How to Grow My Business

Many businesses stay small because the owners are afraid to let their employees take over important tasks, for fear they’ll make a costly mistake. Let’s face it: the owner is a control freak!

Here’s a basic rule for growing your business:

The more you can let go, the more you can grow.

• If you’re stuck being a worker or an administrator, you can’t be a good manager.

• If you’re stuck being a day-to-day manager, you can’t be a good strategic executive.

You’ve got to bring in top-quality people to handle every one of these tasks you hold on to and need to hand off, or you’re stuck doing them yourself. That holds you back, and limits your growth and profitability.

Many owners have a very hard time seeing this. They can see getting a bookkeeper or admin assistant, or hiring more producers, but they hold back from hiring a director of operations or a director of marketing. This keeps them small, and consigns them to low profit and low wealth build up. Then they complain about how hard they work and how little they have to show for it.

Hire good people, show them how to do what you need done, give them goals and targets, then let them do the job you hired them for, give review and feedback as needed. If they don’t do it, let them go, but that means you didn’t do a good job of hiring them in the first place.

For you to have good people so that you can let go, that means you have to learn to select good people–or get help from somebody who can help you choose and bring on board good people.

CEOs of rapidly growing companies are leaders of a growth team.

Poverty Gulch

How to stay out of POVERTY GULCH

“I’m so busy on my big lucrative project that I have no time to market!” Then the project comes to an end. Now you have plenty of time to market. But you’ve been out of the flow so long that it takes awhile to fill your pipeline. You’re in Poverty Gulch.

boom and bust cycleYou have just gone from having a big project, where you are very busy, but fat and happy, to having no work at all. Since you were so busy–and making so much money–you did no marketing. When the project ends, your workload falls way off. You have to hustle for work until you get another big project. Then you once again forget about marketing.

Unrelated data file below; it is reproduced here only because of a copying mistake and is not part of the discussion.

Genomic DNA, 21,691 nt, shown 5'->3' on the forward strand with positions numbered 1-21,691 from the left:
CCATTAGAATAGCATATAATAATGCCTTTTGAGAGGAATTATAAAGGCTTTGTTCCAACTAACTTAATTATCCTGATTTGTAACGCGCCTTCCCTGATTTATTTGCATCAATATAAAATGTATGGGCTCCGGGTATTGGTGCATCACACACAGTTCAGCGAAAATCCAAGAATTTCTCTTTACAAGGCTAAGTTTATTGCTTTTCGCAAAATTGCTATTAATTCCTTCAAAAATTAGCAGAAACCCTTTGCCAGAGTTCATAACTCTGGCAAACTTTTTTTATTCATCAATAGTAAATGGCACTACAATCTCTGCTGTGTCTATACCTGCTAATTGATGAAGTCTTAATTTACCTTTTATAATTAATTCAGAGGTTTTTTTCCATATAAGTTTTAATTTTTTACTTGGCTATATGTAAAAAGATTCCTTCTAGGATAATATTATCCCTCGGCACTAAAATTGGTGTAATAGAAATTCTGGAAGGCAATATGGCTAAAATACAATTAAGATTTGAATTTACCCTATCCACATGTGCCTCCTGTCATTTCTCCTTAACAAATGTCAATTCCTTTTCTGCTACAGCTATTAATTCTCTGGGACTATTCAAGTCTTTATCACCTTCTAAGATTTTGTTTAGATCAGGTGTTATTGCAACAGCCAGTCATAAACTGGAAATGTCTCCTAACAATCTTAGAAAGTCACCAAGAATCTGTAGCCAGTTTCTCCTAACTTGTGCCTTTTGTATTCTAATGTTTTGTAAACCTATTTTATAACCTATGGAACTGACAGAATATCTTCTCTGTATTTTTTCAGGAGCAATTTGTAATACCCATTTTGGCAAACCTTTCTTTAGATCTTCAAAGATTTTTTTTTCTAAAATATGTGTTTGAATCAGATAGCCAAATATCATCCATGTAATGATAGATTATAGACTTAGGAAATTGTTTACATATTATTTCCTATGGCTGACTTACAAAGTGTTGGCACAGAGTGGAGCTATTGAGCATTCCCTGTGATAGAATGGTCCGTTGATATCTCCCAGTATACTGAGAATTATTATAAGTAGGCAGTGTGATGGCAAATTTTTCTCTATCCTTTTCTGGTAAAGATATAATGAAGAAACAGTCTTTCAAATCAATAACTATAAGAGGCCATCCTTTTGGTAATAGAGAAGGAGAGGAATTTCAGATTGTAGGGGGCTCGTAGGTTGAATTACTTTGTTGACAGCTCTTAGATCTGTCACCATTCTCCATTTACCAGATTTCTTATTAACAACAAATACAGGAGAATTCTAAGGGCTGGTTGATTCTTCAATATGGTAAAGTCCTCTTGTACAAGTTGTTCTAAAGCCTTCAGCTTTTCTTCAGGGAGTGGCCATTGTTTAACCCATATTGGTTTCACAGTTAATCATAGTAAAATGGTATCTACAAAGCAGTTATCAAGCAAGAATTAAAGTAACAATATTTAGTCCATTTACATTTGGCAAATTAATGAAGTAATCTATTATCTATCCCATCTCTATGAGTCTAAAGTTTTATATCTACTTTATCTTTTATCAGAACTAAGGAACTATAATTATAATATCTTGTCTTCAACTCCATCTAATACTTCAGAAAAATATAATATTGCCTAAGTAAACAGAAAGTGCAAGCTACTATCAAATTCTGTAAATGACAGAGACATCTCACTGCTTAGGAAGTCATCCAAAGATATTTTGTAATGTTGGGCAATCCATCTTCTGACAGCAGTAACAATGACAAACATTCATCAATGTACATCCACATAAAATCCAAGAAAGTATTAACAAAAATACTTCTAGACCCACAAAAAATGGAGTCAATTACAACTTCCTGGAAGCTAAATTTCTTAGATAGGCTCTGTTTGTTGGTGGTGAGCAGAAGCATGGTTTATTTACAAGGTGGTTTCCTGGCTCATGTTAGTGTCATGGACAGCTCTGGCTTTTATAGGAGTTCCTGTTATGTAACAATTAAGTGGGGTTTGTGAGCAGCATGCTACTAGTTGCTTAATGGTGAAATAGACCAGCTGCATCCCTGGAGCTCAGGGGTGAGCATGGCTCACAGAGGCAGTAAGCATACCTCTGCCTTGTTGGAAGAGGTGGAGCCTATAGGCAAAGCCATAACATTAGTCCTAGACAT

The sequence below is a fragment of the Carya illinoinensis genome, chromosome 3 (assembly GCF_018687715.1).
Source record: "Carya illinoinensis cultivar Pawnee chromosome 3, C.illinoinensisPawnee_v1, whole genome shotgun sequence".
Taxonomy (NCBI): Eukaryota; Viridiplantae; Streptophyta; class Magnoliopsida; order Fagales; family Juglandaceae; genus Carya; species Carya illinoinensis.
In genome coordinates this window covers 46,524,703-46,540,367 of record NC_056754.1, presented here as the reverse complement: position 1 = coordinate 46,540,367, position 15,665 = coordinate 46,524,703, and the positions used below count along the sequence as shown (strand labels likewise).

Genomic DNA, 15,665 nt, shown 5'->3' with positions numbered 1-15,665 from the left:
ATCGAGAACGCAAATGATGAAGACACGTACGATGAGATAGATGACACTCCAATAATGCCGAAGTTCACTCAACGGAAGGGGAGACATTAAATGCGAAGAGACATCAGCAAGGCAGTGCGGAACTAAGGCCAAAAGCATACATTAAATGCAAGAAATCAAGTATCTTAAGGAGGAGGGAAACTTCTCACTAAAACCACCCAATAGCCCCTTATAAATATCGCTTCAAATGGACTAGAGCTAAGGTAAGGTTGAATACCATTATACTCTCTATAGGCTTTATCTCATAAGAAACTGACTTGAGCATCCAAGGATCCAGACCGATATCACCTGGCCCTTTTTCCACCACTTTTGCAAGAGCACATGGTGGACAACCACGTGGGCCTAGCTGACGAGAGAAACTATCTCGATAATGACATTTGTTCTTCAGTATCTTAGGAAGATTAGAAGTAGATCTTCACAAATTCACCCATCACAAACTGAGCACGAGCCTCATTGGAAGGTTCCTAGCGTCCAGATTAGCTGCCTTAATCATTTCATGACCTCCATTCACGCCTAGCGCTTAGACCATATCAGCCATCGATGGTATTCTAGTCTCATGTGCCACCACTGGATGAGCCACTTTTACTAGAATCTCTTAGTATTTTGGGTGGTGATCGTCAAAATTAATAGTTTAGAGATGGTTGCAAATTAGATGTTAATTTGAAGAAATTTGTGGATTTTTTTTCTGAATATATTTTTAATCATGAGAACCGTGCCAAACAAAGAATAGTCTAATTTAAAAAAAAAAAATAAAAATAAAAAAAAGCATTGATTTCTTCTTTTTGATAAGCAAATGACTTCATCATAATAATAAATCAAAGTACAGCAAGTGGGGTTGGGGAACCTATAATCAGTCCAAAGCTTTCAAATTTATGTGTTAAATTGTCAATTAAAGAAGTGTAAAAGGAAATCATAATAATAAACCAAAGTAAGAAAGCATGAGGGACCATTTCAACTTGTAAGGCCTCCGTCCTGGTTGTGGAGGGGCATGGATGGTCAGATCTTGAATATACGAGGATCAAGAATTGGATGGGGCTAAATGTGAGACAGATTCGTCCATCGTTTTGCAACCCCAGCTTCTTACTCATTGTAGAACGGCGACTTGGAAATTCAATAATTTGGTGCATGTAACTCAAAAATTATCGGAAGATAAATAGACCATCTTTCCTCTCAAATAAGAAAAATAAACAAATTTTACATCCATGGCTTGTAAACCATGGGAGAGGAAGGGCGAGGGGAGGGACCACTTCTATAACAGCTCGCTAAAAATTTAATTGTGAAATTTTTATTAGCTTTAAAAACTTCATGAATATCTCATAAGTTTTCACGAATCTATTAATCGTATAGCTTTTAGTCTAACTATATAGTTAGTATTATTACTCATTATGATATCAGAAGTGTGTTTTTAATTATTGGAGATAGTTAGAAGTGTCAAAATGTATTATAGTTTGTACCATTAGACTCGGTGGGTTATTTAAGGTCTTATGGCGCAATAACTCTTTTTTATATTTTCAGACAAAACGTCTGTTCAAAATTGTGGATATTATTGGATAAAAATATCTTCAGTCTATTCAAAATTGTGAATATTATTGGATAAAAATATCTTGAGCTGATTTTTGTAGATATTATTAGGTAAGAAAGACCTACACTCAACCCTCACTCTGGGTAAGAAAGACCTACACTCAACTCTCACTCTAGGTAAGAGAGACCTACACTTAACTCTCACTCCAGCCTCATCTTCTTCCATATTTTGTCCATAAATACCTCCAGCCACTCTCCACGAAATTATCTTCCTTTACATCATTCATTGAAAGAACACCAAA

This is a very common occurrence for entrepreneurs. It’s called the “boom and bust” cycle. What can you do about this? How can you keep a level of business development going even when you are focused on a large project, so that when it ends, it doesn’t take you so long to get back up to speed?

It is a matter of attitude and setting boundaries with your client. Are you the head of a business? If so, you must allocate time for all aspects of running your business, including marketing.

The biggest barrier to this is not the demands of your client. It’s your own preference to just keep working rather than face the uncertainty of drumming up more business. Admit that to yourself.

no povertyMany entrepreneurs much prefer doing client work than marketing for new work. For them, having one big lucrative client is the ideal–especially if the money is good. It’s a risky strategy, though.

Two options:

1. Set a limit: No single client absorb be more than 15%, or 30%, or 50%, of your work time. Choose your own number.

2. Make clear to your big client what your maximum weekly or monthly billable hours for them will be. Then stick to it. You don’t want to be their contract employee.

 

 

At What Age Should You Start a Business?

People successfully start businesses at any age. Here are examples from young to old.

From a question asked on MosaicHub by Barbara Ciosek.

I’ve been advising small business owners for 25 years, and I see that people start businesses at all ages. Here are a few common categories:

20s. New professionals. People who get professional training, then go out on their own, so they never really work for anybody else (except their customers). Pretty quickly they see they must make their professional practice work as a business.

30s – 40s. Experienced professionals. People who start out working for a large company, get fed up with it, and strike out on their own, perhaps taking a few customers with them. Most of my clients fall into this category.